|12||*||Gray et al., Cloning of the cDNA of a Human Neutrophil Bactericidal Protein, J. Biol. Chem., 264(16):9505 9509 (1989) (not enclosed).|
|13||Hartmann et al., "Two dominant-acting selectable markers for gene transfer studies in mammalian cells" Proc. Natl. Acad. Sci. (USA), 85:8047-8051 (1988) (not enclosed).|
|14||*||Hartmann et al., Two dominant acting selectable markers for gene transfer studies in mammalian cells Proc. Natl. Acad. Sci. (USA), 85:8047 8051 (1988) (not enclosed).|
|15||*||In t Veld et al., Effects of the Bactericidal/Permeability Increasing Protein of Polymorphonuclear Leukocytes on Isolated Bacterial Cytoplasmic Membrane Vesicles, Infect. Immun., 56(5):1203 1208 (1988) (not enclosed).|
|16||In't Veld et al., "Effects of the Bactericidal/Permeability-Increasing Protein of Polymorphonuclear Leukocytes on Isolated Bacterial Cytoplasmic Membrane Vesicles," Infect. Immun., 56(5):1203-1208 (1988) (not enclosed).|
|17||Kozak, "An analysis of 5'-noncoding sequences from 699 vertebrate messenger RNAs," Nucl. Acid. Res., 15(20):8125-8148 (1987) (not enclosed).|
|18||*||Kozak, An analysis of 5 noncoding sequences from 699 vertebrate messenger RNAs, Nucl. Acid. Res., 15(20):8125 8148 (1987) (not enclosed).|
|19||Liu et al., "Production of a Mouse-Human Chimeric Monoclonal Antibody to CD20 With Potent Fc-Dependent Biologic Activity", J. Immunol., 139(10):3521-3526 (1987) (not enclosed).|
|20||*||Liu et al., Production of a Mouse Human Chimeric Monoclonal Antibody to CD20 With Potent Fc Dependent Biologic Activity , J. Immunol., 139(10):3521 3526 (1987) (not enclosed).|
|21||Mannion et al., "Separation of Sublethal and Lethal Effects of Polymorphonuclear Leukocytes on Escherichia coli," J. Clin. Invest., 86:631-641 (1990) (not enclosed).|
|22||*||Mannion et al., Separation of Sublethal and Lethal Effects of Polymorphonuclear Leukocytes on Escherichia coli, J. Clin. Invest., 86:631 641 (1990) (not enclosed).|
|23||Morrison et al., "Endotoxins And Disease Mechanisms" Ann. Rev. Med., 38:417-432 (1987) (not enclosed).|
|24||*||Morrison et al., Endotoxins And Disease Mechanisms Ann. Rev. Med., 38:417 432 (1987) (not enclosed).|
|25||Morrison, "The case for specific lipopolysaccharide receptors expressed on mammalian cells," Microb. Path., 7:389-398 (1989) (not enclosed).|
|26||*||Morrison, The case for specific lipopolysaccharide receptors expressed on mammalian cells, Microb. Path., 7:389 398 (1989) (not enclosed).|
|27||*||Mulligan et al., Selection for animal cells that express the Escherichia coli gene coding for xanthine guanine phosphoribosyltransferase, Proc. Natl. Acad. Sci. ( USA ), 78(4):2072 2076 (1981) (not enclosed).|
|28||Mulligan et al., Selection for animal cells that express the Escherichia coli gene coding for xanthine-guanine phosphoribosyltransferase, Proc. Natl. Acad. Sci. (USA), 78(4):2072-2076 (1981) (not enclosed).|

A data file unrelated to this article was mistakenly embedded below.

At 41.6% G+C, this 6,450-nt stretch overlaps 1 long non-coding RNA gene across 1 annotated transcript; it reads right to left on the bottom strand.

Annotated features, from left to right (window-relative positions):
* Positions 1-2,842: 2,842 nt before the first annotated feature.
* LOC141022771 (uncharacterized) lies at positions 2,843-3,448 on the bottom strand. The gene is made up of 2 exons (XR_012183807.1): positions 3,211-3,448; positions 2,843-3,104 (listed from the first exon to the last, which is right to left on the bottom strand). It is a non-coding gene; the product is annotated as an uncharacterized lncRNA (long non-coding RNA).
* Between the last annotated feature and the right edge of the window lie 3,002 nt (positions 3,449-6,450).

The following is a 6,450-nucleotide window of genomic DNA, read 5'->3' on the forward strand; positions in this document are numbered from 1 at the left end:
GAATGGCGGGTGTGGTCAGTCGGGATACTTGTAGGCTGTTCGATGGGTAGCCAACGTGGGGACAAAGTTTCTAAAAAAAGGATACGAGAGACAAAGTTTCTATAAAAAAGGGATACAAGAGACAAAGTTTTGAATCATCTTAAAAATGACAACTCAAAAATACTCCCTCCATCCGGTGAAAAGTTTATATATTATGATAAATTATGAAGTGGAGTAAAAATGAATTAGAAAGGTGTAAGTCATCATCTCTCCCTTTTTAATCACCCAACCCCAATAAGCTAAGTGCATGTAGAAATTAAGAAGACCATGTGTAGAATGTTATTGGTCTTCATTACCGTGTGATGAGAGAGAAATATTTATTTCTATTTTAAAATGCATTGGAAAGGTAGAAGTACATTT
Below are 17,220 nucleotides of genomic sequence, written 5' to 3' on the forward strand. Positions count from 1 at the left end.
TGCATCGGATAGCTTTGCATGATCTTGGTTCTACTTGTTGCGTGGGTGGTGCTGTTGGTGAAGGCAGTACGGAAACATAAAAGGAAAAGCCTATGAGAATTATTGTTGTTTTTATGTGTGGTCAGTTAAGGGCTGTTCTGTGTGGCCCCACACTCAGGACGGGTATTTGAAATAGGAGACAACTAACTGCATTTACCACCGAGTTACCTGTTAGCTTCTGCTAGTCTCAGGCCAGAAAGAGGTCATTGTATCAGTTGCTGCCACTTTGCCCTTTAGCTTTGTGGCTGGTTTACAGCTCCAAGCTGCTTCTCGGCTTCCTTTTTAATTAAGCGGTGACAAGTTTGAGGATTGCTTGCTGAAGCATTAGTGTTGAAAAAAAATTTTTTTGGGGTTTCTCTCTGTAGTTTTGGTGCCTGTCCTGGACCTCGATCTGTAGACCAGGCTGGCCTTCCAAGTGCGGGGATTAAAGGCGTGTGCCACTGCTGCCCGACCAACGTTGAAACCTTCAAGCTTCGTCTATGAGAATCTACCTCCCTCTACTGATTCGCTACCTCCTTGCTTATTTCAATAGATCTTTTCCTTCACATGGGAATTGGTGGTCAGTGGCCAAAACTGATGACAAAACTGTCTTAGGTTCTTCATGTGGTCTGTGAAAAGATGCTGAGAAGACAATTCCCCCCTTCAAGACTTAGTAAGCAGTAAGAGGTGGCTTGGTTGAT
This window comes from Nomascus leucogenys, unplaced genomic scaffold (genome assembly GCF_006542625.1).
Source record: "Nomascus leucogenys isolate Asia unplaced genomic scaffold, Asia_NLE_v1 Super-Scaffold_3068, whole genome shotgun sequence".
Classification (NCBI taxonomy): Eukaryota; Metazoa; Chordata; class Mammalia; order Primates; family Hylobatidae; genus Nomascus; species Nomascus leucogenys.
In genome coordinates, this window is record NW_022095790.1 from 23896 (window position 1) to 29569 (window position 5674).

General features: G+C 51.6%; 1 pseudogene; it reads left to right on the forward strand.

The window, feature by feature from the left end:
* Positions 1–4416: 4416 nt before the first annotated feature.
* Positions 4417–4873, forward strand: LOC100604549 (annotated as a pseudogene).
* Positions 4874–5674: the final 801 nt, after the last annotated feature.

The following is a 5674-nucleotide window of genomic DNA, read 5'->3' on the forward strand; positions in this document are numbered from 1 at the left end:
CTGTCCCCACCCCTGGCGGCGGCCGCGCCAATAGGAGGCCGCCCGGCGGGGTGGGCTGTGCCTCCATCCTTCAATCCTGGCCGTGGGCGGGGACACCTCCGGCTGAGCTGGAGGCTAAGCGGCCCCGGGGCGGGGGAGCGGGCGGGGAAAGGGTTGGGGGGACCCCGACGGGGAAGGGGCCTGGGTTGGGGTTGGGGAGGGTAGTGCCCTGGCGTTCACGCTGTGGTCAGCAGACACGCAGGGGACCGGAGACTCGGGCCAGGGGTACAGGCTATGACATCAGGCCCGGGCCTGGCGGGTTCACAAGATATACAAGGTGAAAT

|29||Ooi et al., "Endotoxin-neutralizing Properties of the 25 kD N-Terminal Fragment and a Newly Isolated 30 kD C-Terminal Fragment of the 55-60 kD Bactericidal/Permeability-increasing Protein of Human Neutrophils," J. Exp. Med., 174:649-655 (1991) (not enclosed).|
|30||*||Ooi et al., Endotoxin neutralizing Properties of the 25 kD N Terminal Fragment and a Newly Isolated 30 kD C Terminal Fragment of the 55 60 kD Bactericidal/Permeability increasing Protein of Human Neutrophils, J. Exp. Med., 174:649 655 (1991) (not enclosed).|
|31||Passaniti et al., "Method in Laboratory Investigation, A Simple, Quantitative Method for Assessing Angiogenesis and Antiangiogenic Agents Using Reconstituted Basement Membrane, Heparin, an Fibroblast Growth Factor," Lab. Invest., 67(4):519-528 (1992) (not enclosed).|
|32||*||Passaniti et al., Method in Laboratory Investigation, A Simple, Quantitative Method for Assessing Angiogenesis and Antiangiogenic Agents Using Reconstituted Basement Membrane, Heparin, an Fibroblast Growth Factor, Lab. Invest., 67(4):519 528 (1992) (not enclosed).|
|33||Raetz, "Biochemistry of Endotoxins," Ann. Rev. Biochem., 59:129-170 (1990) (not enclosed).|
|34||*||Raetz, Biochemistry of Endotoxins, Ann. Rev. Biochem., 59:129 170 (1990) (not enclosed).|
|35||Roeder et al., "Endotoxic-Lipopolysaccharide-Specific Binding Proteins on Lymphoid Cells of Various Animal Species: Association with Endotoxin Susceptibility," Infect. Immun., 57(4):1054-1058 (1989) (not enclosed).|
|36||*||Roeder et al., Endotoxic Lipopolysaccharide Specific Binding Proteins on Lymphoid Cells of Various Animal Species: Association with Endotoxin Susceptibility, Infect. Immun., 57(4):1054 1058 (1989) (not enclosed).|
|37||Sambrook et al., "Introduction of Recombinant Vectors into Mammalian Cells" Molecular Cloning, A Laboratory Manual, Cold Spring Laboratory Harbor Press, 16.30-16.31 (1989) (not enclosed).|
|38||*||Sambrook et al., Introduction of Recombinant Vectors into Mammalian Cells Molecular Cloning, A Laboratory Manual, Cold Spring Laboratory Harbor Press, 16.30 16.31 (1989) (not enclosed).|
|39||Southern et al., "Transformation of Mammalian Cells to Antibiotic Resistance with a Bacterial Gene Under Control of the SV40 Early Region Promoter", J. Mol. Appl. Genet., 1:327-341 (1982) (not enclosed).|
|40||*||Southern et al., Transformation of Mammalian Cells to Antibiotic Resistance with a Bacterial Gene Under Control of the SV40 Early Region Promoter , J. Mol. Appl. Genet., 1:327 341 (1982) (not enclosed).|
|41||Weiss et al., "Cellular and Subcellular Localization of the Bactericidal/Permeability-Increasing Protein of Neutrophils," Blood, 69(2):652-659.|